* Pontifical Academy of Sciences and Agbiotech
* Transgenic Plants for Food Security in the Context of Development
* Nobel Laureate Werner Arber on GM Crops
* Constraints to Biotech Introduction for Poverty Alleviation - Ingo Potrykus
* Bioluminescent Trees Glowing Like Fireflies
* Happy Genetically Modified Thanksgiving
* The Man That Saved a Billion Lives: Norman Borlaug & GMOs
* EU Council Legal Services on EU proposal for GM bans
* President of Zambia Farmers Union call for GM crop
* Organic Bt Cotton: An Indian Farmer Leads by Example
Pontifical Academy of Sciences and Agbiotech
Today Tuesday 30 November New Biotechnology, the official scientific journal of the European Federation of Biotechnology (EFB), has published the proceedings of the Study Week on ‘Transgenic Plants for Food Security in the Context of Development’ held under the Pontifical Academy of Sciences at its headquarters in the Casina Pio IV in the Vatican from 15 to 19 May 2009. The Conference was attended by public scientists and was organized by Ingo Potrykus, ‘father’ of the Golden Rice, and Klaus Ammann (managing Editor).
The New Biotechnology open source Volume 27, 5, p. 445 – 717
also includes a statement of the Study Week endorsed unanimously by the Participants in 16 Languages and all Presentations.
The conclusions are very supportive of agriculture biotechnology to improve sustainable development:
1. More than 1 billion of the world population of 6.8 billion people are currently undernourished, a condition that urgently requires the development of new agricultural systems and technologies.
2. The expected addition of 2-2.5 billion people to reach a total of approximately 9 billion people by 2050 adds urgency to this problem.
3. The predicted consequences of climate change and associated decreases in the availability of water for agriculture will also affect our ability to feed the increased world population.
4. Agriculture as currently practised is unsustainable, evidenced by the massive loss of topsoil and unacceptably high applications of pesticides throughout most of the world.
5. The appropriate application of GE and other modern molecular techniques in agriculture is contributing toward addressing some of these challenges.
6. There is nothing intrinsic about the use of GE technologies for crop improvement that would cause the plants themselves or the resulting food products to be unsafe.
7. The scientific community should be responsible for research and development (R&D) leading to advances in agricultural productivity, and should also endeavour to see that the benefits associated with such advances accrue to the benefit of the poor as well as to those in developed countries who currently enjoy relatively high standards of living.
8. Special efforts should be made to provide poor farmers in the developing world with access to improved GE crop varieties adapted to their local conditions.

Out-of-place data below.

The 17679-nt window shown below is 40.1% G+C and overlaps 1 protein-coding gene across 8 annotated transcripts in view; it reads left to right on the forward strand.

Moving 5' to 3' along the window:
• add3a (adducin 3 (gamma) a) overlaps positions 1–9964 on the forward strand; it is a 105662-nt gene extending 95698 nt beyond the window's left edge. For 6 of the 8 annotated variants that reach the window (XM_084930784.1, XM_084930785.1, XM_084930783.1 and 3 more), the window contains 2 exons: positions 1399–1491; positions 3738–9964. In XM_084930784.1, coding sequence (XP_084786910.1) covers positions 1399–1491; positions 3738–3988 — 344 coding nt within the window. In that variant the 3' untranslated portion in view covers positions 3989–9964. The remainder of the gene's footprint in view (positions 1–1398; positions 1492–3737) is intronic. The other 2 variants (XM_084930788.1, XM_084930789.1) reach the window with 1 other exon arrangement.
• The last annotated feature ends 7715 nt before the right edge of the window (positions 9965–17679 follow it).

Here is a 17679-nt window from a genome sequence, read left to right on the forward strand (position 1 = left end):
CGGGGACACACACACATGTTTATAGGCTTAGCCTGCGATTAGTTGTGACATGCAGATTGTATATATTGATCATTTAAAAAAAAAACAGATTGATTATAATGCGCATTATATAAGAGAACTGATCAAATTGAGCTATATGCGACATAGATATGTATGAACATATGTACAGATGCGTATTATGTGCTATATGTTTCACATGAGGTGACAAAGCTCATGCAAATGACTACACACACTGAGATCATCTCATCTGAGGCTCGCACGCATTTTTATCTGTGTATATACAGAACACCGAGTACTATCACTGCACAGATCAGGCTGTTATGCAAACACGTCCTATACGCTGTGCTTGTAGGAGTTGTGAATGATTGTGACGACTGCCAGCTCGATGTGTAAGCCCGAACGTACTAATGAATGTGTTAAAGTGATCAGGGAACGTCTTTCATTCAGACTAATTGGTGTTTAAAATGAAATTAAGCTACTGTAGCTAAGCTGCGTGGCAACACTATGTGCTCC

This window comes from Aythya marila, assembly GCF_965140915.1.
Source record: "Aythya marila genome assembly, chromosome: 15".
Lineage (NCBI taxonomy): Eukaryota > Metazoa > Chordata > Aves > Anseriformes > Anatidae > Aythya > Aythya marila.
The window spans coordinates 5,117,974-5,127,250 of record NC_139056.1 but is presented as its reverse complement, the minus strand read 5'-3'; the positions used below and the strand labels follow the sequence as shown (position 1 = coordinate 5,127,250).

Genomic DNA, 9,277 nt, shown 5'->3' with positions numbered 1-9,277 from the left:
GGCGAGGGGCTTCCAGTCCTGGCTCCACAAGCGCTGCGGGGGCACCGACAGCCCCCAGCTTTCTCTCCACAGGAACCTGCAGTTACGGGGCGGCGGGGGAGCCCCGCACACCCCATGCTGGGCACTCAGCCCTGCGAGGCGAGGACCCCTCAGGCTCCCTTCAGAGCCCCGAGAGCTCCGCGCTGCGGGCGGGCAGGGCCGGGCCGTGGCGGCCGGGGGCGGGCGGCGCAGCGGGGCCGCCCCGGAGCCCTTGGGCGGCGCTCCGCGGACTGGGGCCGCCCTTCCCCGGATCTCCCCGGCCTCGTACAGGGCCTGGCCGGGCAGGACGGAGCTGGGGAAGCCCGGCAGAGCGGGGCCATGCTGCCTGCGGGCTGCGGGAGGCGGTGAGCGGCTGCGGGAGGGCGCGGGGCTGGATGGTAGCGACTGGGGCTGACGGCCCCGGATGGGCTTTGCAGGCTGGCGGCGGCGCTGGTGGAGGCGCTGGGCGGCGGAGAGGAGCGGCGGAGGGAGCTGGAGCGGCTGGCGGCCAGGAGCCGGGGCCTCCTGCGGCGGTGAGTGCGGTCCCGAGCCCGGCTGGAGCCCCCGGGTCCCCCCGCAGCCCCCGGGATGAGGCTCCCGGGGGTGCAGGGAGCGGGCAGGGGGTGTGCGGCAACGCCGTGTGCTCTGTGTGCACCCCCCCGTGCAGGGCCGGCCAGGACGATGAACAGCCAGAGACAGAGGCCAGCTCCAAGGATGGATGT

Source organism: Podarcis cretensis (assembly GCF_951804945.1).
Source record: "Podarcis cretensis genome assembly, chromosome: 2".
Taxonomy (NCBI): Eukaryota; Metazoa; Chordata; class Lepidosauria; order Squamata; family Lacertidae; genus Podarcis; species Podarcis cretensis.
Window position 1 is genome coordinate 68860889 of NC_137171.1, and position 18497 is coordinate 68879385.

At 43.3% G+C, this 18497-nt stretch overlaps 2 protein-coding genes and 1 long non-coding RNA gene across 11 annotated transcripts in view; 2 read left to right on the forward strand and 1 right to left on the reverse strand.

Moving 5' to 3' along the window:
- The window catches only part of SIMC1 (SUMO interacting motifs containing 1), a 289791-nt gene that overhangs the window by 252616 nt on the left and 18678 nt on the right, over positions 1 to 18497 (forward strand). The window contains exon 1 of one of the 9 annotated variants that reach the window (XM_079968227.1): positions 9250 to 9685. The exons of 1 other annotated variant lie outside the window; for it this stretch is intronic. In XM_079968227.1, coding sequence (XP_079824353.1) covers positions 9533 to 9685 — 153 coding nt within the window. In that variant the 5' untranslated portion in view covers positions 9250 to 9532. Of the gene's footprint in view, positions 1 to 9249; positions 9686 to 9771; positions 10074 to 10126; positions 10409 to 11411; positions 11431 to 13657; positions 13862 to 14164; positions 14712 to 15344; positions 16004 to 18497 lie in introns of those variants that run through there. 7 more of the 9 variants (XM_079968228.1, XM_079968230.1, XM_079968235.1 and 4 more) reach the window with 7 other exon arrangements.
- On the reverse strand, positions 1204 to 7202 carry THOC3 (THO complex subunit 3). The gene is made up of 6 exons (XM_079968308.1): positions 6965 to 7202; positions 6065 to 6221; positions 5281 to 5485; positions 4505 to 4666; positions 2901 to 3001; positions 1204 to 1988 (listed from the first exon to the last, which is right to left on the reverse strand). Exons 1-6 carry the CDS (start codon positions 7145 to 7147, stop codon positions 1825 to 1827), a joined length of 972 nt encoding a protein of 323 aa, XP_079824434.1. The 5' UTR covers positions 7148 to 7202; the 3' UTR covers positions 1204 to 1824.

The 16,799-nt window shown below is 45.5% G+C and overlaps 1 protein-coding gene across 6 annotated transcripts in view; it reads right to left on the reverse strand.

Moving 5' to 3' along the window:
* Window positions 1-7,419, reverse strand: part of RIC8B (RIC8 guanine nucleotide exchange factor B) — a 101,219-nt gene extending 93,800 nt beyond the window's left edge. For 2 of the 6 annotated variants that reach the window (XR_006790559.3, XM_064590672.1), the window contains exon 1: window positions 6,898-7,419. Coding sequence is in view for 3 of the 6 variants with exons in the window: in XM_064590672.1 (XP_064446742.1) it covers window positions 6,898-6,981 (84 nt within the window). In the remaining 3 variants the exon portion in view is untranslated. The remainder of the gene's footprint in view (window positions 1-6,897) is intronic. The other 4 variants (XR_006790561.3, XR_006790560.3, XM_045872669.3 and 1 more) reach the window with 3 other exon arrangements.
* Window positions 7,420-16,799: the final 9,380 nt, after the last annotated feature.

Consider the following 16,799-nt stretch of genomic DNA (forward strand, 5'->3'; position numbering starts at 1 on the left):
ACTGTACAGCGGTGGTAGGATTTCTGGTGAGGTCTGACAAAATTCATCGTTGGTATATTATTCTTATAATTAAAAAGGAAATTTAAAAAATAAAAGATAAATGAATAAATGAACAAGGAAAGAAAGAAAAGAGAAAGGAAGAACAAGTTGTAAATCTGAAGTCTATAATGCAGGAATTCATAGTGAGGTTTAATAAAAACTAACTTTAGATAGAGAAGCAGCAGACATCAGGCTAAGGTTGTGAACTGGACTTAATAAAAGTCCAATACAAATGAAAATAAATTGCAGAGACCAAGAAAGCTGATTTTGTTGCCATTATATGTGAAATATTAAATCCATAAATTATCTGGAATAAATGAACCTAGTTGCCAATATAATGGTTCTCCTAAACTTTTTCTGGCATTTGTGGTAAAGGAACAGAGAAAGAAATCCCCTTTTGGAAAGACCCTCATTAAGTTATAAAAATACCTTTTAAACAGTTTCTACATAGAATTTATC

9. Research to develop such improved crops should pay particular attention to local needs and crop varieties and to the capacity of each country to adapt its traditions, social heritage and administrative practices to achieve the successful introduction of GE crops.
Transgenic Plants for Food Security in the Context of Development
- Proceedings of a Study Week invited by the Pontifical Academy of Sciences, Vatican City, May 15-19, 2009
A joint publication of the invited participants of the Study Week as an open source Volume of NEW BIOTECHNOLGY of Elsevier and the Pontifical Academy of Sciences
Food security – sufficient nutritious food at all times to live a healthy and productive life – is one of the prime challenges for mankind. On the background of the public debate about the potential contribution from transgenic plants and the interest of the Vatican in the this challenge, the Pontifical Academy of Sciences was inviting an interdisciplinary group of independent public sector scientists, known for their scientific rigor and their engagement in social justice, to analyze the peer- reviewed state of science about transgenic plants and to explore the conditions under which the obvious potential of this technology could be made available in a better way for public good and the poor.
In summary, the program of the study week was designed (a) to present the potential of plant genetic engineering to contribute to food security, (b) to analyze the causes for the obvious exclusion of the public sector and projects from the delivery of public goods and (c) to develop concepts how to improve the situation to the benefit of the poor. The participants represented a wide and interdisciplinary range of scientific disciplines including philosophy, theology, political science, economy, agricultural law, agricultural economics, development economics, intellectual property rights, botany, ecology, plant pathology, evolution, botany, microbiology, agriculture, crop science, biochemistry, molecular biology, biotechnology, food safety, biosafety, and regulation.
Against this background the program of the study week was organized into the following sections,
About the organizers and participants:
Prof. Dr. em. Ingo Potrykus firstname.lastname@example.org was the organizer of the study week; Mons. Prof. Marcelo Sánchez Sorondo, Chancellor of the Pontifical Academy of Sciences was inviting the 41 participants to Vatican City. Prof. Dr. em. Klaus Ammann email@example.com was the editor of the proceedings, together with Prof. em. Ingo Potrykus